Josh Ho-Sang, who wears No. 66, which is just fine in the eyes of Mario Lemieux, set up Brock Nelson‘s goal in the second period.

The Islanders and their fans probably aren’t hung up on style points at this juncture of the season. They just care about wins and points in the standings, and those are exactly what New York accomplished with a 4-3 shootout win in Pittsburgh.

Anthony Beauvillier and Tavares scored for the Islanders in the shootout. Halak made 37 stops, including a game-saver in overtime off Matt Cullen. Halak trapped the puck, which was right on the goal line, between his legs on a chance from in front. The play was reviewed but no goal.

The win gives the Islanders 82 points, which is the same total as the struggling Boston Bruins.

However, the Islanders, with one game in hand on the Bruins, take over the final wild card spot in the East for now.

Video: Friday night fights between Bolts and Red Wings

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Not much offense — actually, just one goal midway through the second period as of the writing of this post — between the Detroit Red Wings and Tampa Bay Lightning on Friday.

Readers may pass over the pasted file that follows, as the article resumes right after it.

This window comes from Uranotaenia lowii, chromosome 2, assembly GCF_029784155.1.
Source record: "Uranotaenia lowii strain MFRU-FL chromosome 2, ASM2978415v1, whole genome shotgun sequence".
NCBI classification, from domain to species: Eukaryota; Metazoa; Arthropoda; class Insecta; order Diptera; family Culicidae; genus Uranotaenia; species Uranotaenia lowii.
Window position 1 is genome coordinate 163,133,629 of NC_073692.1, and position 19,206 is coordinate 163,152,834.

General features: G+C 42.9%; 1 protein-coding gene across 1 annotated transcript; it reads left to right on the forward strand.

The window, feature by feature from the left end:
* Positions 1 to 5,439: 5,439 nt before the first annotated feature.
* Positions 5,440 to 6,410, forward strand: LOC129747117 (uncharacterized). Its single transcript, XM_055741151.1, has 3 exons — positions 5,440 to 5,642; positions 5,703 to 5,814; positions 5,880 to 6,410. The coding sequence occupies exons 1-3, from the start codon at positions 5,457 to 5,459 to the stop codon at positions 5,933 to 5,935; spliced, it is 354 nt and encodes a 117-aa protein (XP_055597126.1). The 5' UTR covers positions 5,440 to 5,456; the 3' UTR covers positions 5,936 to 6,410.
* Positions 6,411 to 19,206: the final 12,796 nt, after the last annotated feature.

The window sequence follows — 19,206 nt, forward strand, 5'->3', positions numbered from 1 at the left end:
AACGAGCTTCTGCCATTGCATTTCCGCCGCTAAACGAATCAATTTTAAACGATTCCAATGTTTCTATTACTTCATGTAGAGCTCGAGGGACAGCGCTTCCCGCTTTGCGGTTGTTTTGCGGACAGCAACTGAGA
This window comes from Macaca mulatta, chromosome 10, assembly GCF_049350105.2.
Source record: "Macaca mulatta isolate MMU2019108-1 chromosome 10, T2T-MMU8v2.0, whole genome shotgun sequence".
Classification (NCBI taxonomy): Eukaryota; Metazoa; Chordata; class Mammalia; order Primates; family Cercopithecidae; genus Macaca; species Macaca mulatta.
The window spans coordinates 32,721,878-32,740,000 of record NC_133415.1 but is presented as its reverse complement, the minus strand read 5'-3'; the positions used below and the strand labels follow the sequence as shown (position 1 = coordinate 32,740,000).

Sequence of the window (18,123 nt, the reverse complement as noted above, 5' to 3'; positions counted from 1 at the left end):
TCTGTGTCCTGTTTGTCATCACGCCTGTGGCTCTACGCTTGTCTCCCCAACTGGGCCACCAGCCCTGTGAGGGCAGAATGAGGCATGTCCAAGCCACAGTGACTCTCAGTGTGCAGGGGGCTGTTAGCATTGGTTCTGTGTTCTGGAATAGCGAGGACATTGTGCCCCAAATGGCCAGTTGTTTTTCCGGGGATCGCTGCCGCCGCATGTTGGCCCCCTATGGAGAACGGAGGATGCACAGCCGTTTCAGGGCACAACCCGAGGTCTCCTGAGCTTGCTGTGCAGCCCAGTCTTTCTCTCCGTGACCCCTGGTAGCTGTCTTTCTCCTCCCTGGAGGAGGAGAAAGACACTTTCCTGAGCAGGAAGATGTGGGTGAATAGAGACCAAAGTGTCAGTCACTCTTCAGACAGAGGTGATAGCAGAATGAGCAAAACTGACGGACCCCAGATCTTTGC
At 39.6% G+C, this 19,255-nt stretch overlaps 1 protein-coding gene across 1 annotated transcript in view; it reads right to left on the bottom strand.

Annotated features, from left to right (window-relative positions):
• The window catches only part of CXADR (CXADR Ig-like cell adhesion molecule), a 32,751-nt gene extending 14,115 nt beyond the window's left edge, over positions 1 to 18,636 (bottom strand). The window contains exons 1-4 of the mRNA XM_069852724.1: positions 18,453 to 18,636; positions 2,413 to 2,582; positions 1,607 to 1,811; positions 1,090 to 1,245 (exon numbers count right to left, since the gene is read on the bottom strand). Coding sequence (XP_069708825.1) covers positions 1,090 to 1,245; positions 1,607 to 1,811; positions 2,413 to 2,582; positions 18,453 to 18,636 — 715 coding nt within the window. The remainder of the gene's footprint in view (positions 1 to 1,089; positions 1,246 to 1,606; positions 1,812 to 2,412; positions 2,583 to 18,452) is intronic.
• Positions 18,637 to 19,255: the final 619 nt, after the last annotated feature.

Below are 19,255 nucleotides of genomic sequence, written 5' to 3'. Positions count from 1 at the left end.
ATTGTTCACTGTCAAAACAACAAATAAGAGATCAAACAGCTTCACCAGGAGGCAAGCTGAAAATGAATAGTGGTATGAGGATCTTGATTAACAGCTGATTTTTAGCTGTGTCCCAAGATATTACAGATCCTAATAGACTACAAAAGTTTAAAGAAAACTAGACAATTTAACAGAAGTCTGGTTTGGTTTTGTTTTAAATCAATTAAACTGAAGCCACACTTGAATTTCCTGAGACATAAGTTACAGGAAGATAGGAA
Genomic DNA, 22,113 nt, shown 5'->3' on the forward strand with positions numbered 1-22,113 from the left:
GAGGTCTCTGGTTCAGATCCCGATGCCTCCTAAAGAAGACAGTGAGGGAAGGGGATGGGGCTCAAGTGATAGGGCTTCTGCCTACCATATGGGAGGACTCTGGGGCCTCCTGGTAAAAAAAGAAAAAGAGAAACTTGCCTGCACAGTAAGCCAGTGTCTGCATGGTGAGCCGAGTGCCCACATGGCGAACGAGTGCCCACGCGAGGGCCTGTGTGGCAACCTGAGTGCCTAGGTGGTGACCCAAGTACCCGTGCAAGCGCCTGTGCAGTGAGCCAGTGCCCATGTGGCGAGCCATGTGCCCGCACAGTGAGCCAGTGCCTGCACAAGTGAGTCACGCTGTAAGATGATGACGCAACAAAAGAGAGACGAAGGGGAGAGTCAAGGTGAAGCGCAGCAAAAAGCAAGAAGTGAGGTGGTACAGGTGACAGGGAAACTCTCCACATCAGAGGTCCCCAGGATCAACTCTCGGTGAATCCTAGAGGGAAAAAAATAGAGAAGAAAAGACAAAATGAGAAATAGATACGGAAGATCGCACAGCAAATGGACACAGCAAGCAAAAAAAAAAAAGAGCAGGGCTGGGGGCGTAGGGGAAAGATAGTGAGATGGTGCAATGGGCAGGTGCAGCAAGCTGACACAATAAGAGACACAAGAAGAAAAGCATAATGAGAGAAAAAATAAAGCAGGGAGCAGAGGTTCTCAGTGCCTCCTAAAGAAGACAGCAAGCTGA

But there has definitely been some animosity between the two clubs.

Tempers flared late in the first period, with Adam Erne and Andreas Athanasiou getting involved in a spirited scrap — and Athanasiou unsuccessful in his attempt at the take-down.

The bad blood continued in the second period with Greg McKegg and Anthony Mantha getting involved in a fight, and Mantha — given the instigator — landing a couple of shots with McKegg on the ice.

 

NHL, MLB player unions support U.S. women hockey players’ boycott

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Unions representing NHL and Major League Baseball players are backing U.S. Women’s National Hockey team players’ decision to boycott next week’s world championships because of a wage dispute.

The NHL Players’ Association posted a note on its Twitter account on Friday saying it supports the U.S. players while panning USA Hockey’s bid to stock the team with replacements. The NHLPA says the decision to go with replacement players “would only serve to make relations, now and in the future, much worse.”

Earlier in the day, the MLB Players Association encouraged all women hockey players to stand united behind their national team colleagues.

Read more: USA Hockey says it will not offer living wage, as dispute with women’s national team continues

The Twitter messages were posted a day after USA Hockey announced it would begin gauging interest of replacement players to compete at the tournament, which opens next Friday in Plymouth, Michigan.

Players are seeking a four-year contract that includes payments outside the six-month Olympic period.